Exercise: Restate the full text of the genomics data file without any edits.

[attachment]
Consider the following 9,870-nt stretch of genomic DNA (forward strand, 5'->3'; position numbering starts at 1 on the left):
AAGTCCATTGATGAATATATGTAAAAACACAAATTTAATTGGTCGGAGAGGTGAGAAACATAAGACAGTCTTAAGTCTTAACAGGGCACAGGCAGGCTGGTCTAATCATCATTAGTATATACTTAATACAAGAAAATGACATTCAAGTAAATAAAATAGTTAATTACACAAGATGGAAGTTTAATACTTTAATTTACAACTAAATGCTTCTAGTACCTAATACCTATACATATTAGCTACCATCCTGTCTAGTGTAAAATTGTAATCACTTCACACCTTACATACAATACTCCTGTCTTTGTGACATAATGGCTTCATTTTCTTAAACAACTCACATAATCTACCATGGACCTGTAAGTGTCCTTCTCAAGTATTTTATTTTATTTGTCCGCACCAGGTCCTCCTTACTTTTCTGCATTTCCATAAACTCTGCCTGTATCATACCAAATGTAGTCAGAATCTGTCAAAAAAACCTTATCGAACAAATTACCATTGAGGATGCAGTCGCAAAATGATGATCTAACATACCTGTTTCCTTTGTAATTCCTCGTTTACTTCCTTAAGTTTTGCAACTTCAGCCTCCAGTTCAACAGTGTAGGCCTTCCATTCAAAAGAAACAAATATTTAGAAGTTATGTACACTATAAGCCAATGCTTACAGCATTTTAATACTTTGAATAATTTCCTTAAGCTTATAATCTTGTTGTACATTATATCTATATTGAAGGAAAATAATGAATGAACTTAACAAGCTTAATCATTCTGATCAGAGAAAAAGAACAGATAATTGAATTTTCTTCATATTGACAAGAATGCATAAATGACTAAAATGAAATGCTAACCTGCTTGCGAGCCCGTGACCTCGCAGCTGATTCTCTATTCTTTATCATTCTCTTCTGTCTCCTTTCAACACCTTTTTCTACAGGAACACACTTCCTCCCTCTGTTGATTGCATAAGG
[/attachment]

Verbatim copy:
Consider the following 9,870-nt stretch of genomic DNA (forward strand, 5'->3'; position numbering starts at 1 on the left):
AAGTCCATTGATGAATATATGTAAAAACACAAATTTAATTGGTCGGAGAGGTGAGAAACATAAGACAGTCTTAAGTCTTAACAGGGCACAGGCAGGCTGGTCTAATCATCATTAGTATATACTTAATACAAGAAAATGACATTCAAGTAAATAAAATAGTTAATTACACAAGATGGAAGTTTAATACTTTAATTTACAACTAAATGCTTCTAGTACCTAATACCTATACATATTAGCTACCATCCTGTCTAGTGTAAAATTGTAATCACTTCACACCTTACATACAATACTCCTGTCTTTGTGACATAATGGCTTCATTTTCTTAAACAACTCACATAATCTACCATGGACCTGTAAGTGTCCTTCTCAAGTATTTTATTTTATTTGTCCGCACCAGGTCCTCCTTACTTTTCTGCATTTCCATAAACTCTGCCTGTATCATACCAAATGTAGTCAGAATCTGTCAAAAAAACCTTATCGAACAAATTACCATTGAGGATGCAGTCGCAAAATGATGATCTAACATACCTGTTTCCTTTGTAATTCCTCGTTTACTTCCTTAAGTTTTGCAACTTCAGCCTCCAGTTCAACAGTGTAGGCCTTCCATTCAAAAGAAACAAATATTTAGAAGTTATGTACACTATAAGCCAATGCTTACAGCATTTTAATACTTTGAATAATTTCCTTAAGCTTATAATCTTGTTGTACATTATATCTATATTGAAGGAAAATAATGAATGAACTTAACAAGCTTAATCATTCTGATCAGAGAAAAAGAACAGATAATTGAATTTTCTTCATATTGACAAGAATGCATAAATGACTAAAATGAAATGCTAACCTGCTTGCGAGCCCGTGACCTCGCAGCTGATTCTCTATTCTTTATCATTCTCTTCTGTCTCCTTTCAACACCTTTTTCTACAGGAACACACTTCCTCCCTCTGTTGATTGCATAAGG